Floyd M. Grasz

Jan. 18. 1886-July 9, 1979

Floyd M Grasz, 93, formerly of Nappanee, who had resided at Greencroft Manor, Goshen, died Monday, July 9 at the Greencroft Nursing Center.

Born January 18, 1886, in Nappanee, Mr. Grasz was the son of Henry and Mary (Irwin) Grasz. He Married Tressa Wilson on April 15, 1906, and she died March 11, 1931. His second marriage was to Hazel Blosser on December 31, 1931, and she survives.

Mr. Grasz has been a self-employed shoe cobbler. He was a former member of the Napanee Volunteer Fire department, and a member of the Nappanee Church of the Brethern.

Surviving with Mrs. Grasz are a daughter, Mrs. Howard (Miriam) Field, Kingsburg, Calif., and three grandsons, Eugene, John and Dennis Field all of California, and three great grandchildren. Two brothers and a sister preceded him in death.

Rev. Gene Hipskind will conduct services Friday, at 1:30 p.m. at the Wright-Yoder Funeral Home and burial will be at Union Center Cemetery.

When Floyd was 17 his parents went to live in the Indiana State Soldier's Home in Lafeyette, Indiana. He lived with his brother Will, untill 1906, when he married Tressa Ethel Wilson. Floyd and Tressa were married in Nappanee, 15 April 1906.

After twelve years of marriage Floyd and Tressa had a daughter, Miriam Elaine. Miriam is the person responsible for the original genealogical research leading to this web-site.

When Miriam was just 12 years old when Tressa died. She had a very long battle with breast cancer. Within the year Floyd married Hazel Blosser, also of Nappanee. Hazel was the daughter of Elias Blosser and Amanda Culp. Hazel's brother was Merrill Blosser, famed for his cartoon, Freckles and his Friends.

The battle to save Tressa left Floyd in a financial crisis. He rented out his large home and with Miriam and Hazel he moved into Mandy Blosser's big house. This was quite traumatic for Miriam. She not only lost her mother at a very crucial age but was forced to live with a stepmother and step grandmother. Mandy rented out her bedrooms to borders and Miriam was forced to sleep on a cot in a hall way. Eventually Floyd became financially independent and the family was able to move back into their own home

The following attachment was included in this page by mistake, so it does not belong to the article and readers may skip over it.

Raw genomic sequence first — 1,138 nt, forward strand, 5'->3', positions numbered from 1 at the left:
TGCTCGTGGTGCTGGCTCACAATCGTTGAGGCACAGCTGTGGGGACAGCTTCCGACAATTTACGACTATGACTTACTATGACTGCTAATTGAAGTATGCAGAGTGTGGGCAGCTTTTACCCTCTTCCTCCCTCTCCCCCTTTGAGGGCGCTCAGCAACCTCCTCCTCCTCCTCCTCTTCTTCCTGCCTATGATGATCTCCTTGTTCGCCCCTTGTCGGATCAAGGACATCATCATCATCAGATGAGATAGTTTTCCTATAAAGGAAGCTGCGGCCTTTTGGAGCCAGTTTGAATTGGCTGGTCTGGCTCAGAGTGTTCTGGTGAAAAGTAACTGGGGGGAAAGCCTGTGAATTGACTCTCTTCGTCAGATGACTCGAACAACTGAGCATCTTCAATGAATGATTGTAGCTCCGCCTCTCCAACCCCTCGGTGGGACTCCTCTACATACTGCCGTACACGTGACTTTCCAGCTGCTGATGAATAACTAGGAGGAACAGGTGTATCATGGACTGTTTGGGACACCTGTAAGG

Miriam recalls one very funny incident that happened while living in the Blosser house. Mandy made fruit leather and dried it on cookie sheets on an upstairs porch. One day while Miriam was nearby Mandy went out on the porch to check on the progress of the fruit leather. As she was walking around inspecting her project she slipped and fell onto the cookie sheets and got covered with sticky fruit juice. This struck Miriam as extremely humorous and she hid in a closet so that she could laugh and not be seen by Mandy.

Throughout his life Floyd was involved in various trades. He was a carriage maker, a pinstriper, cabinet maker at Coppess' Factory, and a self employed shoe cobbler.

Floyd was a very gentle person with a quick laugh and a joking comment. He was a small man but a very proud man. He was a meticulous shoe cobbler and worked long hours in his shop attached to his garage behind his house on Market Street. He was a devoted father and wonderful grandfather.

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